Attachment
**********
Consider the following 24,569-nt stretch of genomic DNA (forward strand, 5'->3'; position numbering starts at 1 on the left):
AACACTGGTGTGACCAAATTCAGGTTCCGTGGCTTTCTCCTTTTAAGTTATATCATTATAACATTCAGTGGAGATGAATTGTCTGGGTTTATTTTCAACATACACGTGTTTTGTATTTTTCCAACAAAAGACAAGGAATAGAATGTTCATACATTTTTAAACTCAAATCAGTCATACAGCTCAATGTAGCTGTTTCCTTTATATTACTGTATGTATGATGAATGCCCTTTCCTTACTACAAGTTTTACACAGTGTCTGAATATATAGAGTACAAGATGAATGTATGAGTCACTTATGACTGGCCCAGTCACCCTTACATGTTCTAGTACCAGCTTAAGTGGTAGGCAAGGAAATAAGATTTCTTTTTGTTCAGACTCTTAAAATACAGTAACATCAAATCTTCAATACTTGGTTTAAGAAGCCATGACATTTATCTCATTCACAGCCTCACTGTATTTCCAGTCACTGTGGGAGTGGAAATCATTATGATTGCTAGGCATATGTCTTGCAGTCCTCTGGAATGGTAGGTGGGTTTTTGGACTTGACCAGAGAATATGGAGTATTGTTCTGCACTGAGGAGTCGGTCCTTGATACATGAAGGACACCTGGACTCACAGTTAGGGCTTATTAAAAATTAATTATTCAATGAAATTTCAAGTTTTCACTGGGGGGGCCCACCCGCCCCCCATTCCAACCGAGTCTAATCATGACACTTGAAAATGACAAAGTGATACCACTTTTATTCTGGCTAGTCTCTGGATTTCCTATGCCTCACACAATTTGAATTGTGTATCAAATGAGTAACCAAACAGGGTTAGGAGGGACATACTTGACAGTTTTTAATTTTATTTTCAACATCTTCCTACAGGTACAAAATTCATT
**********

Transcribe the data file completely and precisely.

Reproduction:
Consider the following 24,569-nt stretch of genomic DNA (forward strand, 5'->3'; position numbering starts at 1 on the left):
AACACTGGTGTGACCAAATTCAGGTTCCGTGGCTTTCTCCTTTTAAGTTATATCATTATAACATTCAGTGGAGATGAATTGTCTGGGTTTATTTTCAACATACACGTGTTTTGTATTTTTCCAACAAAAGACAAGGAATAGAATGTTCATACATTTTTAAACTCAAATCAGTCATACAGCTCAATGTAGCTGTTTCCTTTATATTACTGTATGTATGATGAATGCCCTTTCCTTACTACAAGTTTTACACAGTGTCTGAATATATAGAGTACAAGATGAATGTATGAGTCACTTATGACTGGCCCAGTCACCCTTACATGTTCTAGTACCAGCTTAAGTGGTAGGCAAGGAAATAAGATTTCTTTTTGTTCAGACTCTTAAAATACAGTAACATCAAATCTTCAATACTTGGTTTAAGAAGCCATGACATTTATCTCATTCACAGCCTCACTGTATTTCCAGTCACTGTGGGAGTGGAAATCATTATGATTGCTAGGCATATGTCTTGCAGTCCTCTGGAATGGTAGGTGGGTTTTTGGACTTGACCAGAGAATATGGAGTATTGTTCTGCACTGAGGAGTCGGTCCTTGATACATGAAGGACACCTGGACTCACAGTTAGGGCTTATTAAAAATTAATTATTCAATGAAATTTCAAGTTTTCACTGGGGGGGCCCACCCGCCCCCCATTCCAACCGAGTCTAATCATGACACTTGAAAATGACAAAGTGATACCACTTTTATTCTGGCTAGTCTCTGGATTTCCTATGCCTCACACAATTTGAATTGTGTATCAAATGAGTAACCAAACAGGGTTAGGAGGGACATACTTGACAGTTTTTAATTTTATTTTCAACATCTTCCTACAGGTACAAAATTCATT